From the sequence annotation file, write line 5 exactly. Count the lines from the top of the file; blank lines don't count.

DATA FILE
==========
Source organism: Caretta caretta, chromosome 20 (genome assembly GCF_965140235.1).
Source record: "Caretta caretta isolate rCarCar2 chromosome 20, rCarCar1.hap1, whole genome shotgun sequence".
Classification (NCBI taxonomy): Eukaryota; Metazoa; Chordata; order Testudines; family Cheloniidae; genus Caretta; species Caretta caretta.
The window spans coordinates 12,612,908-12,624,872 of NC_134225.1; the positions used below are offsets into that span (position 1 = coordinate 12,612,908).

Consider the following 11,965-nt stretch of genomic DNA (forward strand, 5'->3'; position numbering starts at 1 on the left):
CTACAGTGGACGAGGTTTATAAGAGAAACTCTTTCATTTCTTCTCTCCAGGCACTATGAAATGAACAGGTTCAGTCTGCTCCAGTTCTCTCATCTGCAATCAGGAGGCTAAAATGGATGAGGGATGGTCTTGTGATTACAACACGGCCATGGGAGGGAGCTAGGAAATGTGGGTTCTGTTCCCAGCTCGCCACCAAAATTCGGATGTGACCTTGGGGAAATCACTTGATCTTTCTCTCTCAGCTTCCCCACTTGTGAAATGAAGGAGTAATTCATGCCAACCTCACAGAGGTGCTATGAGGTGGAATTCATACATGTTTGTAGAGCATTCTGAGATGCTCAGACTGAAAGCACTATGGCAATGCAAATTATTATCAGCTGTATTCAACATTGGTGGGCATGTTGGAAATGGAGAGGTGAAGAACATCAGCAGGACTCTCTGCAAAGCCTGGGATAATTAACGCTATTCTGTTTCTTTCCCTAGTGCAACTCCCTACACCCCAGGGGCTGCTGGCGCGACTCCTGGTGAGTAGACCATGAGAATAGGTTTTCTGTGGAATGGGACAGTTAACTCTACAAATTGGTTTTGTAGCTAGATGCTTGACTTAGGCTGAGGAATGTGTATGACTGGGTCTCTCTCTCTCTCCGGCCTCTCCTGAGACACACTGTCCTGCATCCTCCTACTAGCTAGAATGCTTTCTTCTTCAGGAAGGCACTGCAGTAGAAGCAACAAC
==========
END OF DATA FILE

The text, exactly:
Consider the following 11,965-nt stretch of genomic DNA (forward strand, 5'->3'; position numbering starts at 1 on the left):